FEATURE: '˜There's more to us than cake...' says South Yorkshire WI chairman

The Women's Institute is about much more than just good cake.

Tuesday, 12th April 2016, 6:00 am
Updated Tuesday, 12th April 2016, 9:02 am
WI - Centenary Baton event hosted by Crosspool WI (Sheffield

101 years after it arrived in England and Wales, the all-female organisation is still going strong, with 215,000 members across 6,500 WI groups nationwide.

And Dorothy Meekins has a good idea why its popularity has remained throughout the last century - and it has very little to do with cake.

South Yorkshire federation president Dorothy Meekins receives the Centenary Baton from West Yorkshire Federation

“The WI plays a unique role in providing women with educational opportunities and the chance to build new skills,” explains the 67-year-old.

“Our members take part in a wide variety of activities and campaign on issues that matter to them and their communities.”

And as chairwoman of the South Yorkshire Women’s Institute Federation for the last five years, Dorothy oversees 2,814 members in 69 thriving WI groups in villages, towns and cities throughout the region.

“Friendship plays a big part in it too,” says Dorothy, who joined the WI 11 years ago, after retiring from her job as a midwife.

Two South Yorkshire Trustees, Sandy and Joan, with the Ducess of Cornwall at Buckingham Palace's Royal Garden Party last year

“When I moved to the region in 2005 I didn’t know anyone. I joined my local WI in Penistone and they became my social circle, I’ve made wonderful friends through this organisation.”

The WI is open to all women aged 18 or over and, though Dorothy reveals the average age of a member is around 60, she says the organisation has seen a real surge in younger members.

“We’ve seen things like knitting, sewing and home-cooking make a comeback in recent years,” says Dorothy.

“And with that trend, we’ve had an influx of members in their 20s and 30s, which is just wonderful.”

Members at recent WI spring meeting

Dorothy explains that each WI group is independent and responsible for organising their own schedule of events and activities - which can range from talks and craft groups, to wine tasting sessions and history walks; all under the education banner.

“With our younger members especially, we find that - although they tend to have a big social circle and many friends - they really enjoy meeting people with common interests in life skills like cooking, knitting and sewing.”

And the fascinating history of WI is something Dorothy says most people have never heard.

“Most people have no idea it all began back in 1897 in Canada, with one woman whose child died of food poisoning,” she says.

South Yorkshire federation president Dorothy Meekins receives the Centenary Baton from West Yorkshire Federation

“This woman decided to make it her mission to educate women better about food preparation and the idea built from there.”

The organisation made its way to this country in 1915, to encourage women to become more involved in producing food during the First World War. In the years since, the organisation’s aims have broadened and the WI is now the largest voluntary women’s organisation in the UK.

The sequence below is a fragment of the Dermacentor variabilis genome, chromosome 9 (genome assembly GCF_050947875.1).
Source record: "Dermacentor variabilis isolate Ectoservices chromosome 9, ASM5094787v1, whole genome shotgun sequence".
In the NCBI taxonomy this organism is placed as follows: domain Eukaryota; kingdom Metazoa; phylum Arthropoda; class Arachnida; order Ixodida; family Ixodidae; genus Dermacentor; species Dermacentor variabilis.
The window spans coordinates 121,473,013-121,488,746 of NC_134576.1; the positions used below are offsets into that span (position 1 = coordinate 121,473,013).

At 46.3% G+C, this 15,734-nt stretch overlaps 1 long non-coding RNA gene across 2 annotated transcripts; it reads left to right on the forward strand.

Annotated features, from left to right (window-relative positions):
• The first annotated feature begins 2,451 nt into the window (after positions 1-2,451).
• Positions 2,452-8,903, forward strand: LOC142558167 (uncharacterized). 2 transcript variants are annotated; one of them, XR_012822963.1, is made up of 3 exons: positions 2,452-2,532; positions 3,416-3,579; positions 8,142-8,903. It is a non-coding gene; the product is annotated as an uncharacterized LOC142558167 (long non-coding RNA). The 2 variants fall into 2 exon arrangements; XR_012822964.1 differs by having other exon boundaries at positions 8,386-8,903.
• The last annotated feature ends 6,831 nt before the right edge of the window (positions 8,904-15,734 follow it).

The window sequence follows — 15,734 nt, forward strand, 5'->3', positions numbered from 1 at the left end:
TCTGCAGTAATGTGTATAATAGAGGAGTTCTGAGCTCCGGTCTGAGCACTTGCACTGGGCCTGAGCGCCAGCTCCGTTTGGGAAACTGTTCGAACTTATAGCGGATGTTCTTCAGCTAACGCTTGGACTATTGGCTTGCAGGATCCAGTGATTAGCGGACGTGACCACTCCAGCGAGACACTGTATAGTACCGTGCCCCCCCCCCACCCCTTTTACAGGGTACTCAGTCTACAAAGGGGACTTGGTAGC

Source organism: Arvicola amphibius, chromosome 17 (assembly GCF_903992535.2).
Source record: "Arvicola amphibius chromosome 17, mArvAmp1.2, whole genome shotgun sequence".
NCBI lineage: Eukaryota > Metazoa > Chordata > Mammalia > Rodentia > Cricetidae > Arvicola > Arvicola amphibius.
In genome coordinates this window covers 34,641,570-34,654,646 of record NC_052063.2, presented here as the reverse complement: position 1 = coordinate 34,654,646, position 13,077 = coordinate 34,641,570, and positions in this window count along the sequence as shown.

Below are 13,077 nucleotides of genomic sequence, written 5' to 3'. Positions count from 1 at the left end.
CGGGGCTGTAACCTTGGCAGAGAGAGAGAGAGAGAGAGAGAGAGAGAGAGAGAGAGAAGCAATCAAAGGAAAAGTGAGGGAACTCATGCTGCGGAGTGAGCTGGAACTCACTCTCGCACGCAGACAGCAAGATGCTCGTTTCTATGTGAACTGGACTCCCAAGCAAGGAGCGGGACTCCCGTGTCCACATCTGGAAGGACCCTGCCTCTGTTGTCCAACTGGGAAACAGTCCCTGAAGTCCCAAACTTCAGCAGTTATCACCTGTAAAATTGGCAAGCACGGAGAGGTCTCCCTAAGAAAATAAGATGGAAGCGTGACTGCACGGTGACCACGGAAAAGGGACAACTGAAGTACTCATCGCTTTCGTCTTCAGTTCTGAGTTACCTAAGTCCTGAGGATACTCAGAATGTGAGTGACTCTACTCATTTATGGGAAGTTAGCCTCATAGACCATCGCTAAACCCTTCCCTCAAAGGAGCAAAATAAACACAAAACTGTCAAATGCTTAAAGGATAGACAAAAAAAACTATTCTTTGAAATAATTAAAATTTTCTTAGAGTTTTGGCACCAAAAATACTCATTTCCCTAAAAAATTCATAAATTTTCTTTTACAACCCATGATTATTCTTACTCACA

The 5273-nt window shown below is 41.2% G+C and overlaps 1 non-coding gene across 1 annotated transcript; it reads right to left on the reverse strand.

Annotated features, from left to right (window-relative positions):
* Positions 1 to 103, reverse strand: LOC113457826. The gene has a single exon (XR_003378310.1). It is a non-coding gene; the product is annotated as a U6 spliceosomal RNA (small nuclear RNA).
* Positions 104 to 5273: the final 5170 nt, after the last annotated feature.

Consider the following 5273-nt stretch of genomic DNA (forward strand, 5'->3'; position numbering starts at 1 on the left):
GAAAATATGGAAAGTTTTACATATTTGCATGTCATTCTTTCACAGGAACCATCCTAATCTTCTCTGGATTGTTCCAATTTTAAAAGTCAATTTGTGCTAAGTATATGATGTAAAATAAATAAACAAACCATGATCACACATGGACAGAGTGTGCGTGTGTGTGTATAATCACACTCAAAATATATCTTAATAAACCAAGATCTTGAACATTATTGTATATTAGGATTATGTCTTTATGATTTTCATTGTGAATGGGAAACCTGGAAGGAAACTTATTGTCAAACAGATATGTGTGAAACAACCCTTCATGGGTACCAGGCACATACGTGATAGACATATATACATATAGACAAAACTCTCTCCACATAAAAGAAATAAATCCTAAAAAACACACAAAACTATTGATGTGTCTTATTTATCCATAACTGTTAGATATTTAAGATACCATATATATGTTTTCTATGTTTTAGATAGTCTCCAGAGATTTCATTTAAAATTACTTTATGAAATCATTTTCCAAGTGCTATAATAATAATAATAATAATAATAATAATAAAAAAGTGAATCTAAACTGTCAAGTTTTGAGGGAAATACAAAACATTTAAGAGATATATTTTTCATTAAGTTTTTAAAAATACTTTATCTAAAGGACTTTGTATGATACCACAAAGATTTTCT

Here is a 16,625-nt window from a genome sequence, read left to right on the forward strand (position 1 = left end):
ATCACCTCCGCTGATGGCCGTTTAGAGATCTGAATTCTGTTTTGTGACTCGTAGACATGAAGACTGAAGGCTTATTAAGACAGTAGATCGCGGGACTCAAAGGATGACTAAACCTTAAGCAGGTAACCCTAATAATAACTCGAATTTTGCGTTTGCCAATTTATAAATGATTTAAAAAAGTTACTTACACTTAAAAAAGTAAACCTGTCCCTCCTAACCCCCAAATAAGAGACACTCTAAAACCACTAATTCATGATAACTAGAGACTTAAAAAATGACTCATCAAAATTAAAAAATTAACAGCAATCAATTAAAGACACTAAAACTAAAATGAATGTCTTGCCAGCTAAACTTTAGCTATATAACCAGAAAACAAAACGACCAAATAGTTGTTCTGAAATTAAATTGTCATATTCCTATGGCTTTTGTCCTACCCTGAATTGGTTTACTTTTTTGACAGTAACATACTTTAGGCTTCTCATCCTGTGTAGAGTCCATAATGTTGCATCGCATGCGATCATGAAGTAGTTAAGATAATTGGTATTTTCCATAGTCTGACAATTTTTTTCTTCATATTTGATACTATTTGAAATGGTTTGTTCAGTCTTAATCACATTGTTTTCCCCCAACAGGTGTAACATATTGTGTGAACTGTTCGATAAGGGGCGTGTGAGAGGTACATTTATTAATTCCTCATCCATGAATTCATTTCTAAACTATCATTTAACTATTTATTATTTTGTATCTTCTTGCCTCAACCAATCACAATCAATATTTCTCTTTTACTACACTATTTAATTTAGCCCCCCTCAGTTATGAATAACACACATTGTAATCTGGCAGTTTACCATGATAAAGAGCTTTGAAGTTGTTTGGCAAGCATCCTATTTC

“We’ve seen its popularity continue to rise,” says Dorothy.

“It did dip a little in the 60s and 70s, when it became more acceptable for women to go out to work, but the numbers have seen a resurgence in the decades since.”

The WI saw one its busiest years last year, when the organisations celebrated its centenary with a host of events, as well as an invitation to the Royal Garden Party at Buckingham Palace, where members, including Dorothy, rubbed shoulders with The Duchess of Cornwall.

“It was the icing on the cake of a wonderful year,” smiles Dorothy.

Two South Yorkshire Trustees, Sandy and Joan, with the Ducess of Cornwall at Buckingham Palace's Royal Garden Party last year

And this year looks set to be busy too. Four new groups have opened their doors already in 2016, three of them in Sheffield, and Dorothy is certain there will be more.

“Anyone can start a group if they live in an area there isn’t one already,” says Dorothy, who works several hours a week overseeing the running of the South Yorkshire Federation, as well as running her own local WI group once a month.

“All you need is a venue, some members - at least six to begin with - and at least 11 meetings a year. If you have that, get in touch and we’ll come along and get you started.”

As well as the local meetings, there are a variety of events throughout the year for all regional members.

“We have two big meetings a year, in spring and autumn, for all our members, as well as various walks, garden parties and a carol service at Christmas.”

And despite being a charity themselves, the WI makes it its mission to support other local charities, raising thousands of pounds every year for local hospices and women’s refuge centres.

“If it’s something that any of our members, or their families, could expect to ever take advantage of, we support it.”


* In 1921, WI member Margaret Winteringham became the second woman to ever be elected as a member of parliament and became affectionately known among WI members as ‘Our Institute MP.’

* WI members supported Tommies during the First World War, growing vegetables and preserve food to aid the nation on the home front.

* In 1941, the WI sparked a national debate about child evacuees, after publishing the results of a survey they’d carried out showing young evacuees living in urban areas of Britain were malnourished, unclean and in poor health. This debate led to the establishment of family allowances to help those in poverty.

Members at recent WI spring meeting